The Discerning Texan

All that is necessary for evil to triumph, is for good men to do nothing.
-- Edmund Burke
Thursday, September 04, 2008

UPDATED: THE UGLINESS BEGINS IN EARNEST -- The Left's Endgame Begins: Sarah Palin as Jackie Robinson

To set the stage, we first need to travel back to the late 1940's, to the days of "Separate but Equal". Branch Rickey wanted to break the color barrier in the Major Leagues. But to do it he needed someone of extraordinary character; someone who could take the most vile and scurrilous attacks on him without caving to the pressure to explode. Because any other type of man would not have been able to make it to the goal of breaking the color barrier for every Black man. The need was for a man of superhuman character, poise and dignity. Via Wikipedia:
Rickey wanted a man who could restrain himself from responding to the ugliness of the racial hatred that was certain to come. He reminded Robinson that he would face tremendous racial animus, and insisted that he not take the bait and react angrily. Robinson was aghast: "Do you want a player afraid to fight back?" Rickey replied that he needed a Negro player "with the guts not to fight back." Robinson agreed to abide by Rickey's terms for his first year.

In 1946, the Dodgers assigned Jackie Robinson to the Montreal Royals. Jackie proceeded to lead the International League in batting average with a .349 average, and fielding percentage with a 0.985 percentage. That winter he also married Rachel Isum, his former UCLA classmate. Although the season was emotionally arduous for Robinson with the racist abuse he faced during the team's away games, he also deeply appreciated the enthusiastic support by the Montreal fans who followed his performance with intense interest. Because of Jackie's play in 1946, the Dodgers called him up to play for the major league club in 1947. Robinson made his Major League debut on April 15, 1947, playing first base when he went 0 for 3 against the Boston Braves.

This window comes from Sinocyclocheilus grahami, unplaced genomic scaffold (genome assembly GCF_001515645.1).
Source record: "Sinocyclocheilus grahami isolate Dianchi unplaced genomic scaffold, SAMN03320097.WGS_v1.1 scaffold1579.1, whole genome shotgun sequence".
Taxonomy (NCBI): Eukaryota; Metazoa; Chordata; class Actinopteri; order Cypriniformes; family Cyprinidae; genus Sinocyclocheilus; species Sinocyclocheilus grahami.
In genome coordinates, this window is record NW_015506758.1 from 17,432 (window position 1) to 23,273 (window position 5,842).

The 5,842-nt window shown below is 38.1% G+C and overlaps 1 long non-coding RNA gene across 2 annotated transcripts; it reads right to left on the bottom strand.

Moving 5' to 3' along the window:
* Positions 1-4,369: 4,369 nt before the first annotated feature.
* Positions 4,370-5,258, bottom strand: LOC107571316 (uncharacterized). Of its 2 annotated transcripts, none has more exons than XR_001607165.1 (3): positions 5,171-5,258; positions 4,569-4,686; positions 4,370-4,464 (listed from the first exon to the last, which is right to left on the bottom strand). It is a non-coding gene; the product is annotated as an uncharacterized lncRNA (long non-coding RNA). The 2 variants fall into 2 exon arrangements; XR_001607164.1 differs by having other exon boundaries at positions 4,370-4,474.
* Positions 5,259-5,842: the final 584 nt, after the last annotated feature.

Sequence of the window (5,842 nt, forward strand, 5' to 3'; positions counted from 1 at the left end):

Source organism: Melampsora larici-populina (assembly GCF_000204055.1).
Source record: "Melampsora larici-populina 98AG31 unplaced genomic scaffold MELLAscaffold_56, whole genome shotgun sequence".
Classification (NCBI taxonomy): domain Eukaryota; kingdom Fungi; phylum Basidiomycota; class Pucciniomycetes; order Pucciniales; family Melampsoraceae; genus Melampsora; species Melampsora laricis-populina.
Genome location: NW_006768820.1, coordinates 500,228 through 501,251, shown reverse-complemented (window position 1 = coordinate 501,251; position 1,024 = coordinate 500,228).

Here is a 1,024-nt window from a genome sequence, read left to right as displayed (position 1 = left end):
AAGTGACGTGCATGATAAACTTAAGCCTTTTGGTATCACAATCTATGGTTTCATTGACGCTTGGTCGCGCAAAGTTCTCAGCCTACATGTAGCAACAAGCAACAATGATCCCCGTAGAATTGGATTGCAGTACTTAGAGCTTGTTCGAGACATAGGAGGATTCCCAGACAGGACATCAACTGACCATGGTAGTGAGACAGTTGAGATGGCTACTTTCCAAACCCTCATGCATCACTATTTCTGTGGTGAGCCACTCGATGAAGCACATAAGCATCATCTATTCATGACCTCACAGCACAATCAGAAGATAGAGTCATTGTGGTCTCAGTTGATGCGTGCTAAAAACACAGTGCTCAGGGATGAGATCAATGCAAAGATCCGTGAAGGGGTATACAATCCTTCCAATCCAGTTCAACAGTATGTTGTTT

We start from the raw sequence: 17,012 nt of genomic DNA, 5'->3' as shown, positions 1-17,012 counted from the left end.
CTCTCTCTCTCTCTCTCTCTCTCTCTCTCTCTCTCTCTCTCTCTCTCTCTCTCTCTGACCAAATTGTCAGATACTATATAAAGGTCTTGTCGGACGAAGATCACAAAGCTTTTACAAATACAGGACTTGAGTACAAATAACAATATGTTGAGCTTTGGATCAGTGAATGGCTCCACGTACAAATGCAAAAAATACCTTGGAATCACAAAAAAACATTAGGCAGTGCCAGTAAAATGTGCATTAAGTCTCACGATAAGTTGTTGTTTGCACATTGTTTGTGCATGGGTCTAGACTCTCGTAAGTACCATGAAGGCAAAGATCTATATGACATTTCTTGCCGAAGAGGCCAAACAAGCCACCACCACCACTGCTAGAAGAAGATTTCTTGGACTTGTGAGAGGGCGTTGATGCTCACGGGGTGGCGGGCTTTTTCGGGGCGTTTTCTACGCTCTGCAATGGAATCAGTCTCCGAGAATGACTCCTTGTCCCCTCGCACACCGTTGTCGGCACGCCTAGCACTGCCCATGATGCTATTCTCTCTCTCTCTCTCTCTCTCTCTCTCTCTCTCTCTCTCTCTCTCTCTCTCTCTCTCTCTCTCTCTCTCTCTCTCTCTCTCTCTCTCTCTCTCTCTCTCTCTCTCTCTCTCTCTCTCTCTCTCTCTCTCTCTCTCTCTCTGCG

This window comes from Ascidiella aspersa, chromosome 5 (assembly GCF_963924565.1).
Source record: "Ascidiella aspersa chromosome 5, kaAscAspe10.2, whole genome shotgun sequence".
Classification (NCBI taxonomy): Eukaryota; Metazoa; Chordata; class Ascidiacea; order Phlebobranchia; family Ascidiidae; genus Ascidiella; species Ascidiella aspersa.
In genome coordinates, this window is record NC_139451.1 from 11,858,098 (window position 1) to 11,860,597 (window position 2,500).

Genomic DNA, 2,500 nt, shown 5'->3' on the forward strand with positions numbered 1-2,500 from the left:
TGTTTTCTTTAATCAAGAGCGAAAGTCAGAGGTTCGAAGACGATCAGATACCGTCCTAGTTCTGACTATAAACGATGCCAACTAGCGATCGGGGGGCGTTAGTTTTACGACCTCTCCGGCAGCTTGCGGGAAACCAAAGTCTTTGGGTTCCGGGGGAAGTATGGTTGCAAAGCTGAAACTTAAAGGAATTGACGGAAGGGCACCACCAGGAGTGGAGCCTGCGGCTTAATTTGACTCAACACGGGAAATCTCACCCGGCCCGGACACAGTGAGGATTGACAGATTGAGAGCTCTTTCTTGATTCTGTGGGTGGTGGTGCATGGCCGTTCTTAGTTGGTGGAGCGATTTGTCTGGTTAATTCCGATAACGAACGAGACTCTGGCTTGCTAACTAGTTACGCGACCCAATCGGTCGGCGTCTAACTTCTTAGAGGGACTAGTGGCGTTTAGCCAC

Throughout the season, Robinson experienced harassment at the hands of both players and fans. He was verbally abused by both his own teammates and by members of opposing teams. Robinson knew that his presence near or on the playing field would cause resentment from opposing teams and even some his of own teammates. He anticipated that some pitchers would aim pitches at his head and that other players would try to hit, tackle, and even try to push him off the basepaths.